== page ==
The CS uses essentially the same motor as its GS cousin, with a slightly altered intake and new single muffler which gives a tad more torque, but the same max horsepower of 50 (albeit 300 rpm higher up at 6800 rpm). The engine redlines at 7,500 rpm and will pull from 2,000 rpm, (2,500 in top) and very cleanly and smoothly all the way too.

The fuel injection starts from cold without need of a fast idle and is relatively faultless, save for a slight surge around the 3700 mark, although you have to be looking for it to notice it. Also, the cut out at redline was not too soon come by, unless you were trying to wind it up for a fast entry onto the highway, at which point it would let its disdain be known by intermittently firing and rapidly jerking the bike. Once on the highway though, it would happily cruise in top, with enough oomph to hold its own and even accelerate some more should you decide to take advantage of the legal-in-California lane splitting laws – and that I did thank you very much.

Gobs of torque make for easy corner exits sans gear change.

It’s a surprisingly willing motor and a very useful one, with the low down torque pulling the bike out well from the endless succession of hairpins that carve their way through the Hollywood Hills. If you were in lazy mode, say just after a large dinner and sumptuous breakfast, you could enter a corner with the engine spinning around 6,000 and still pull the same gear on the exit. Sportier modes only required that you drop it down a cog at exit to sweep out with speed, then back up a gear and into the next corner – the spacious seat even allowing for some arse sliding action should you be feeling real fruity.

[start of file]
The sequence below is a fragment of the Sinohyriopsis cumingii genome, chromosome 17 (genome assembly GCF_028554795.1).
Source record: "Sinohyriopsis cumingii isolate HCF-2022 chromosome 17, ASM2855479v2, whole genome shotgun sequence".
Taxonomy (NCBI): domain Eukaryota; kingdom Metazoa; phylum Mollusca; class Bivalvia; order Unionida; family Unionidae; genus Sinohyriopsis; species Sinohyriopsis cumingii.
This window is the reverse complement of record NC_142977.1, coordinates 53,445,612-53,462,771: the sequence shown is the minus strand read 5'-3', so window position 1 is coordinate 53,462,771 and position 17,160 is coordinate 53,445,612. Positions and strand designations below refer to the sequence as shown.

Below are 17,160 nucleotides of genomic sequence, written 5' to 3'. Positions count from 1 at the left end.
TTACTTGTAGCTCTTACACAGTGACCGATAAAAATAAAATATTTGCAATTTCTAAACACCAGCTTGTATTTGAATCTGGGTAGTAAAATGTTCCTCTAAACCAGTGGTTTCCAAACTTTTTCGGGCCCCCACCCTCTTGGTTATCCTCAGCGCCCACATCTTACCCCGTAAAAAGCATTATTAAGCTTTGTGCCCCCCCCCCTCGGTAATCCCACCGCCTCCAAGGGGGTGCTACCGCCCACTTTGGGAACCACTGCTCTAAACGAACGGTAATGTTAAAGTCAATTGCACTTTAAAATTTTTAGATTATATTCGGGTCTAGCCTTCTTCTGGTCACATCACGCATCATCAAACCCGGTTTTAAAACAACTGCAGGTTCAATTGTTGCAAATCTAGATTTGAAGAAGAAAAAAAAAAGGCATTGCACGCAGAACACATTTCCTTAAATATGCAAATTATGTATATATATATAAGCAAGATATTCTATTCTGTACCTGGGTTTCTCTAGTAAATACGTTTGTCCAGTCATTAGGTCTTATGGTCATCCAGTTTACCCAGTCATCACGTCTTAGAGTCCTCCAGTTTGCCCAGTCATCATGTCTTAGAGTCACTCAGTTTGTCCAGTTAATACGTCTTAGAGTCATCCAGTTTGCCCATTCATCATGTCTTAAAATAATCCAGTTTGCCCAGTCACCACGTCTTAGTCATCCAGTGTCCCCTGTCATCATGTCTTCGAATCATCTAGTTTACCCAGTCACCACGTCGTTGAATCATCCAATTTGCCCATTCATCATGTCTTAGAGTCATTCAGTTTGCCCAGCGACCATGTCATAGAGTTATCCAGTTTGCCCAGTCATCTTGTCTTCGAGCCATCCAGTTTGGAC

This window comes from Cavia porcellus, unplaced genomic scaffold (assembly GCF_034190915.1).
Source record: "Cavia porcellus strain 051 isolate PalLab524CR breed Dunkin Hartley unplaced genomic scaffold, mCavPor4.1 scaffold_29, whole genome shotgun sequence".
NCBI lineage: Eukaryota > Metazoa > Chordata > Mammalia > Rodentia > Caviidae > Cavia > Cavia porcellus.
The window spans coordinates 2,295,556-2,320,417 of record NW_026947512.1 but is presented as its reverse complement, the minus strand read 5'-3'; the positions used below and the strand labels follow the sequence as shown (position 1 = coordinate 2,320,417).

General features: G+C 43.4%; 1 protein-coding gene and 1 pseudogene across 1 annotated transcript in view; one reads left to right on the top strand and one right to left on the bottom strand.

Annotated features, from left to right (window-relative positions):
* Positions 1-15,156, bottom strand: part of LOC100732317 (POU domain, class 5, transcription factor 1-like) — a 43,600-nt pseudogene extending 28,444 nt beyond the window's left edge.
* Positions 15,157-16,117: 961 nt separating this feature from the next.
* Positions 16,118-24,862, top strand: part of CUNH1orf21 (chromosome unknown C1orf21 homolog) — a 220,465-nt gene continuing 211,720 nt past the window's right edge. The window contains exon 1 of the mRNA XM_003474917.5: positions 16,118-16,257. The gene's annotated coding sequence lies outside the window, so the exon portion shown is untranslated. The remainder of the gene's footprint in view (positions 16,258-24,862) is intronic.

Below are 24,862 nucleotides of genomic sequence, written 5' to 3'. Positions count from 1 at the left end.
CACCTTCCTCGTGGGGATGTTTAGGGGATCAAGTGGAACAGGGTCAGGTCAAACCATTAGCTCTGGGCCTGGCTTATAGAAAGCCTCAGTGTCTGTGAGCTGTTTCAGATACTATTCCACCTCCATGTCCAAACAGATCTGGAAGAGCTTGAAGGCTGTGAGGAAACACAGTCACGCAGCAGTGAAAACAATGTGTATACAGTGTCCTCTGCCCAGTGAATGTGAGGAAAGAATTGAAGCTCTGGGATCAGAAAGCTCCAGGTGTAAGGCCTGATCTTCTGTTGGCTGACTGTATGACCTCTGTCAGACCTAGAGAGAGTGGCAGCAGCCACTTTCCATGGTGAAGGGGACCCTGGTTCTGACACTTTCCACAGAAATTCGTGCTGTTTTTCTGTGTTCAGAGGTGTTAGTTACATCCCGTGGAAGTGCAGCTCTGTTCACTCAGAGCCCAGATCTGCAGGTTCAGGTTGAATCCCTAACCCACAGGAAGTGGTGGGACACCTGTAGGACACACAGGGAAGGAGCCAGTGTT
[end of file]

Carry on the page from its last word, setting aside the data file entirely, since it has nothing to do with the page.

Around town the usable torque characteristics, narrow profile and easy steering geometry made it a blast to carve around traffic. In standard trim it’s still a relatively tall bike, with a seat height of 780mm, although for the vertically crippled a lower cut seat in combination with a lower profile rear tire, will drop the height down to 750mm – both of which can be ordered at time of purchase for no extra cost.

As far as riding positions go, it’s nigh on perfect for this type of bike. You’re pretty well bolt upright, though the screen keeps the majority of wind blast off your chest, the little that does slip over seems pretty smooth and doesn’t rattle your helmet. Although highway time was rather limited, I did hold an indicated 135 km/h without feeling like I was about to be blown off, or my neck snapped. BMW claim a top speed of 175 km/h, which I think is pretty impressive for a 650 single.

You either stop to admire the view or ride with full concentration on the road!

Since we’re talking about top speeds, it would seem like a good time to mention the dash (as that’s where you’ll be looking anyway). Speedo and tach are both dial type, but done in a most funky way, housed in a simplistic, brushed aluminum pod that incorporates cut outs for all the usual idiot lights. Alas, they forgot to add a pair of googly eyes in there as well, which is apparently all the trend right now (not).